Villagers contest the validity of PT Sintang Raya’s government-issued permits. Those interviewed said that neither the government nor the company adequately consulted or compensated them for loss of their farmland and livelihood before the government issued a concession permit in 2008 or during later expansion of the plantations. In 2012, an Indonesian court required PT Sintang to return land to some residents, which the Supreme Court confirmed in 2014. But the company has not returned the land and Indonesia’s Land Agency (BPN) has not enforced the judgment.

Government authorities have harassed and threatened community members who have demonstrated against the expansion of PT Sintang Raya’s plantations, carrying out mass arrests, arbitrary detentions, and abusive prosecutions. Across Indonesia, media and nongovernmental organizations have reported that laws originally enacted to sanction corporations and curb deforestation have been used to prosecute Indigenous people and community leaders who protest or resist the loss of their land. 

Community members reported increased pests and saltwater intrusions since the plantations started to operate that they say have negatively affected farming and crop yields. Several said that since PT Sintang Raya’s plantations were established near their villages, rhinoceros beetles have increasingly attacked coconut palm trees, the residents’ main cash crop, causing some to lose almost all their trees. Residents also said that increased rodent populations have decimated their paddy fields. Scientific studies show a proliferation of these pests around large-scale oil palm plantations.

Residents also reported more frequent saltwater intrusion in the dry season, leading to an increase soil salinity and poor crop yield. This too is consistent with studies around coastal areas with degraded peatlands.

Several Indonesian laws and regulations protect property and land rights of people like those living in the villages studied. Other laws govern the permits required to acquire land and establish a plantation. But government regulatory mechanisms aimed at improving oil palm sustainability are weak and do not ensure accountability. In 2018, President Joko Widodo signed a presidential instruction on agrarian reform, setting up a National Agrarian Reform Team, to accelerate a program to give local communities greater control of their land. But these actions conflict with other new laws aimed at fostering investment in Indonesia that limit public involvement and government oversight.

“The national land agency in conjunction with the Presidential National Agrarian Reform Team should investigate and sanction any palm oil company that fails to meaningfully consult and compensate affected communities,” Nnoko-Mewanu said. “Indonesia is harming the rights of people in those communities, and exacerbating climate change. Everyone suffers when the government fails in its oversight.”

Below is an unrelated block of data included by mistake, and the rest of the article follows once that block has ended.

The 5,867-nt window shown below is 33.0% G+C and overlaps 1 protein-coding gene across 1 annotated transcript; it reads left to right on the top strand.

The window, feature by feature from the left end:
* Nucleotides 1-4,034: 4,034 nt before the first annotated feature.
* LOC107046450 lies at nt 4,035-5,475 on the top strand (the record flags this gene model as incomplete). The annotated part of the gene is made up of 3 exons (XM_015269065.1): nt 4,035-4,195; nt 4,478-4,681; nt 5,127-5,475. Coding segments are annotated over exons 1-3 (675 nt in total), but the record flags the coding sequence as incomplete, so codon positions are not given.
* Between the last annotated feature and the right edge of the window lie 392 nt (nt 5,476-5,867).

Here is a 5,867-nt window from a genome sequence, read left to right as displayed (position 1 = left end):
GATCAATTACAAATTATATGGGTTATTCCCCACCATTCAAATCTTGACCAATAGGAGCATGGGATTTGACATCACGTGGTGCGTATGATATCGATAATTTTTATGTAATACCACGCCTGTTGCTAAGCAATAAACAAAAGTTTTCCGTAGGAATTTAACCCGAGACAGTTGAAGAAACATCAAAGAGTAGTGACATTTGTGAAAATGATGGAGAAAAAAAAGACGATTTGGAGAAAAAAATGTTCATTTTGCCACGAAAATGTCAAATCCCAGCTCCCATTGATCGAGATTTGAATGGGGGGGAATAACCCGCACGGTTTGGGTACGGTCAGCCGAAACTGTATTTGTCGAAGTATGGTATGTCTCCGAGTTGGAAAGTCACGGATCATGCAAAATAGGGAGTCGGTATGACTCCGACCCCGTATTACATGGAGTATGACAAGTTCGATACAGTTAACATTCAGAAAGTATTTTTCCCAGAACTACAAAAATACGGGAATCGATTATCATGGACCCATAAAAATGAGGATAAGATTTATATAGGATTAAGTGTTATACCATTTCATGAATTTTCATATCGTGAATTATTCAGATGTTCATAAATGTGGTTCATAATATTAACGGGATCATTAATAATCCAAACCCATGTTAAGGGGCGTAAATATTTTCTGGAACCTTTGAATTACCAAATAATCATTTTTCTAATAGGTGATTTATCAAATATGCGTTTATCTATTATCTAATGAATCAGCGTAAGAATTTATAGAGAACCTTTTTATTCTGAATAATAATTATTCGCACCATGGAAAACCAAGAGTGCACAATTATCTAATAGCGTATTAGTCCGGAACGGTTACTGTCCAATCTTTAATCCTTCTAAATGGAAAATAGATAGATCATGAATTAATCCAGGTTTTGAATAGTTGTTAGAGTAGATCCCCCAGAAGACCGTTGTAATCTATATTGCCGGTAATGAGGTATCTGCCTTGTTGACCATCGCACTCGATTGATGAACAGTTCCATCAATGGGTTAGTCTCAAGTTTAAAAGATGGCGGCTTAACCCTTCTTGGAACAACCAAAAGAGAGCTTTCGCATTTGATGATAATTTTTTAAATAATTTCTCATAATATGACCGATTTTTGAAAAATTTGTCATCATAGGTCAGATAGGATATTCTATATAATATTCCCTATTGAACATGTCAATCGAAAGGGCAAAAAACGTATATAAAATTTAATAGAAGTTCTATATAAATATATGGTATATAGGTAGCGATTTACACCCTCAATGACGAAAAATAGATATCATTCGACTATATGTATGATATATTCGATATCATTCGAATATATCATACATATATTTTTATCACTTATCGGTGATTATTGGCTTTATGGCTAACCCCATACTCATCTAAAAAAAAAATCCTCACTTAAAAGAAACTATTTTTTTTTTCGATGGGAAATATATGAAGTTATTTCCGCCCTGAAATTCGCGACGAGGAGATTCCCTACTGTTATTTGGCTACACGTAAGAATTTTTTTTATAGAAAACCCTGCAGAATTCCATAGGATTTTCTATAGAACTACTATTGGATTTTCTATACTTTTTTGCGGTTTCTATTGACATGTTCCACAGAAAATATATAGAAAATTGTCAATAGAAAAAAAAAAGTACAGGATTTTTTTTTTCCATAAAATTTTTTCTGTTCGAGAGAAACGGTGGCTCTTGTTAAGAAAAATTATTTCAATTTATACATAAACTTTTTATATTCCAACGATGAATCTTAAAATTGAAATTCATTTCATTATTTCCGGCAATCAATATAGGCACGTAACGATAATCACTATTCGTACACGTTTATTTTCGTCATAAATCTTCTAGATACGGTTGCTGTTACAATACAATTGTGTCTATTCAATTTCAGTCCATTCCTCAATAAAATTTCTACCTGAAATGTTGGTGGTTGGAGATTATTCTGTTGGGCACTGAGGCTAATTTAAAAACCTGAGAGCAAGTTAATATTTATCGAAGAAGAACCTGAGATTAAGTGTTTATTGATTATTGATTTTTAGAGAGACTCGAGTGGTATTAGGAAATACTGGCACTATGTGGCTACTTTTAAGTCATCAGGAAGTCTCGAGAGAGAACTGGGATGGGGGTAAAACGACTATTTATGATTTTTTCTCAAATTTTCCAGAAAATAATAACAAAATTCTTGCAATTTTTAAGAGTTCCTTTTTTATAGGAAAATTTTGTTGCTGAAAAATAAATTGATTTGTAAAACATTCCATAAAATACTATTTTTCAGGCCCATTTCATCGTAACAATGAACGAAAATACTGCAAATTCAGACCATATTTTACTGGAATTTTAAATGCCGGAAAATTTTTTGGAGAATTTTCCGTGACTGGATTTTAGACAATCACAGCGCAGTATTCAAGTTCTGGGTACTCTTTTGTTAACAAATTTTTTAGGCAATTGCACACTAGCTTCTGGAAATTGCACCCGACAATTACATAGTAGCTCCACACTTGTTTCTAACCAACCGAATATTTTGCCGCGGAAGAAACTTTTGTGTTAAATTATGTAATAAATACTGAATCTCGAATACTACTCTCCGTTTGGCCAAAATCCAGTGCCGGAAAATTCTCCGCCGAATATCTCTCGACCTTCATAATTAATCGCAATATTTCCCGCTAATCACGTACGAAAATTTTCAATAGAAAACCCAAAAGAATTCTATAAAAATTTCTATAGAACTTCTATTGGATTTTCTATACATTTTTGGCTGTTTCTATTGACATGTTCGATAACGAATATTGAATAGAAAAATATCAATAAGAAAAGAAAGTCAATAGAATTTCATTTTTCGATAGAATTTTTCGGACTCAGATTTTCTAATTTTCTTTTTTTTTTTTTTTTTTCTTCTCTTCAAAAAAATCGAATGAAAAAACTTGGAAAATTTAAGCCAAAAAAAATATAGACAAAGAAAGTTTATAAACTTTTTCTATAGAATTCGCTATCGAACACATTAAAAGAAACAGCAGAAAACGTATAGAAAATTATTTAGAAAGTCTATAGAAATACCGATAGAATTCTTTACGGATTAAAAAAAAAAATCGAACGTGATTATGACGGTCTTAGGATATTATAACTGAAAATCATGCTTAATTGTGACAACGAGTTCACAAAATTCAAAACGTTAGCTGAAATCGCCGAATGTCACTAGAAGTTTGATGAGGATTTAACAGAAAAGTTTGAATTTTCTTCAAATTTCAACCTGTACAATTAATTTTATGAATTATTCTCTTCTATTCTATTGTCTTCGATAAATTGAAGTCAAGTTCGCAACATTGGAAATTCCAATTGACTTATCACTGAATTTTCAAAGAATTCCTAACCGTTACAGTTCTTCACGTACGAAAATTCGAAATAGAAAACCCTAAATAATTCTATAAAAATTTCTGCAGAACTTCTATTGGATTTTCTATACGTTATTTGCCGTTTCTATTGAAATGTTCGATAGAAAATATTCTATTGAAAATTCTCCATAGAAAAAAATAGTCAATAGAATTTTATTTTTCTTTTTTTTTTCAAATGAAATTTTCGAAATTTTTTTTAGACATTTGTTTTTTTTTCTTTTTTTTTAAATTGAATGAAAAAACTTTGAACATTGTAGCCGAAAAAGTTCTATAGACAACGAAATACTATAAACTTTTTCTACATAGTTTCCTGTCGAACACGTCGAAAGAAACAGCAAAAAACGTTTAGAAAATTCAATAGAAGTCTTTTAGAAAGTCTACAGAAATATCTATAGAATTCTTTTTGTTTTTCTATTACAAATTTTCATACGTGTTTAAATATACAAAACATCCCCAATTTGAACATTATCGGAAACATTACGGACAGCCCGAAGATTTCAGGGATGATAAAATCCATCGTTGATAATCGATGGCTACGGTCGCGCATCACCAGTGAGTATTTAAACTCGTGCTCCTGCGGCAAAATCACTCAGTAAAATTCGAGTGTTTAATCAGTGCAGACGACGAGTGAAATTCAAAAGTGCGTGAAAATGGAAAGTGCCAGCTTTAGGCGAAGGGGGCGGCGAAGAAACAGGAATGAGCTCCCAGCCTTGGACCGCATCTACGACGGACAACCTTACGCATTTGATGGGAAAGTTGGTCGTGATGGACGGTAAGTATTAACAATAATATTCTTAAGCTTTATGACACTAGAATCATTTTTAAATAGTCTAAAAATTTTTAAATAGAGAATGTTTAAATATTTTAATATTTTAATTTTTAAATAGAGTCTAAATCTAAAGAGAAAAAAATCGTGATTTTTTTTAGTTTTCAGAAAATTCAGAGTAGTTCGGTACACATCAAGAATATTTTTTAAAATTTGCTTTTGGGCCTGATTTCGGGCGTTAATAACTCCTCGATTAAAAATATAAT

For selected accounts, please see below.

Selected accounts:

Abdul Majid, a 42-year-old man from Seruat Dua, said:

When police and officials held a meeting with the company in 2010, I attended. The company (PT Sintang Raya representatives) said “We have all required permits from the government, you can get 10 lawyers to sue, and we will be waiting for that.” There was no discussion about compensation or anything else.

Ahmad, a 39-year-old activist in Mengkaleng Jambu, said:

During sosialisasi (literally, “sosialisasi” – a term used to describe informing people about and seeking acceptance for a decision or policy) they (PT Sintang Raya) said ‘this is the HGU. HGU means ownership.’ How can the government give ownership without talking to us?

Bethari, a 44-year-old woman in Olak Olak with an 8-month-old infant, said:

My husband works at the plantation. His sons and I must help him make the target. I help with the baby, I can’t leave her at home.

Aulia, a 58-year-old mother of six in Olak Olak who has five grandchildren, said:

On the land we have left we plant rice. We got seven bags this harvest, not enough for all of us. The company won’t employ my husband (because he is old). All we have is the rice that we grow. Not enough to feed all these children and grandchildren – to give them breakfast, lunch, and dinner. If there is no rice, I dig up cassava. I must be creative to feed this whole house.

Wahyu Setiawan, head of the Agrarian Reform Movement West Kalimantan (AGRA), said:

In the case of PT Sintang Raya, though there is already a verdict by the Supreme Court, it still operates as if it (the verdict) is only a meaningless piece of paper. The regent at the time, Rusman Ali, said in public that the company must carry out the court ruling but it hasn’t. Legally, we have done all that we can.

Your tax deductible gift can help stop human rights violations and save lives around the world.

Region / Country

Most Viewed